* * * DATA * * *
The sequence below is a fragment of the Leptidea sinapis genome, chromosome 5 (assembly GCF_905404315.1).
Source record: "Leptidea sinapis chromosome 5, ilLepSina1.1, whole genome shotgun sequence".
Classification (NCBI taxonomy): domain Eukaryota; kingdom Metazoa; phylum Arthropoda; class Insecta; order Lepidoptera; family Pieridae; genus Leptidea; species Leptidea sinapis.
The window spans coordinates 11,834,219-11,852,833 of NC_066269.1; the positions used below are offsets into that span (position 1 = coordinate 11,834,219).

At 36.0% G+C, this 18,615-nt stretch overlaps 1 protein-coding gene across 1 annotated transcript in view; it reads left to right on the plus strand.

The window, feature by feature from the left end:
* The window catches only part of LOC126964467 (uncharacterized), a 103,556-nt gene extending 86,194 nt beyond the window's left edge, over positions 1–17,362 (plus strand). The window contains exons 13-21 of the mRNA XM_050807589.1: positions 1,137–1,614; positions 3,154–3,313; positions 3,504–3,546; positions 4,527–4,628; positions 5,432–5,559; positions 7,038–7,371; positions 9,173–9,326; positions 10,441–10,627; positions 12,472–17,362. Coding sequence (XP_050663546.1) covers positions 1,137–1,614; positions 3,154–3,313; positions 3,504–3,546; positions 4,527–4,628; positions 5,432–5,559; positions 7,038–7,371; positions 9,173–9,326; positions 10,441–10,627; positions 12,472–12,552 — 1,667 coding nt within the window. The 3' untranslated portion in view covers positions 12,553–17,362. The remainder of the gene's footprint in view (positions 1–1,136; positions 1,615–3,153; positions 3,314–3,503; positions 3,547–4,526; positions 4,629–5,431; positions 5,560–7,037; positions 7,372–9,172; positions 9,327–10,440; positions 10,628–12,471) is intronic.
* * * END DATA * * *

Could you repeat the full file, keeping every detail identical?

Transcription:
The sequence below is a fragment of the Leptidea sinapis genome, chromosome 5 (assembly GCF_905404315.1).
Source record: "Leptidea sinapis chromosome 5, ilLepSina1.1, whole genome shotgun sequence".
Classification (NCBI taxonomy): domain Eukaryota; kingdom Metazoa; phylum Arthropoda; class Insecta; order Lepidoptera; family Pieridae; genus Leptidea; species Leptidea sinapis.
The window spans coordinates 11,834,219-11,852,833 of NC_066269.1; the positions used below are offsets into that span (position 1 = coordinate 11,834,219).

At 36.0% G+C, this 18,615-nt stretch overlaps 1 protein-coding gene across 1 annotated transcript in view; it reads left to right on the plus strand.

The window, feature by feature from the left end:
* The window catches only part of LOC126964467 (uncharacterized), a 103,556-nt gene extending 86,194 nt beyond the window's left edge, over positions 1–17,362 (plus strand). The window contains exons 13-21 of the mRNA XM_050807589.1: positions 1,137–1,614; positions 3,154–3,313; positions 3,504–3,546; positions 4,527–4,628; positions 5,432–5,559; positions 7,038–7,371; positions 9,173–9,326; positions 10,441–10,627; positions 12,472–17,362. Coding sequence (XP_050663546.1) covers positions 1,137–1,614; positions 3,154–3,313; positions 3,504–3,546; positions 4,527–4,628; positions 5,432–5,559; positions 7,038–7,371; positions 9,173–9,326; positions 10,441–10,627; positions 12,472–12,552 — 1,667 coding nt within the window. The 3' untranslated portion in view covers positions 12,553–17,362. The remainder of the gene's footprint in view (positions 1–1,136; positions 1,615–3,153; positions 3,314–3,503; positions 3,547–4,526; positions 4,629–5,431; positions 5,560–7,037; positions 7,372–9,172; positions 9,327–10,440; positions 10,628–12,471) is intronic.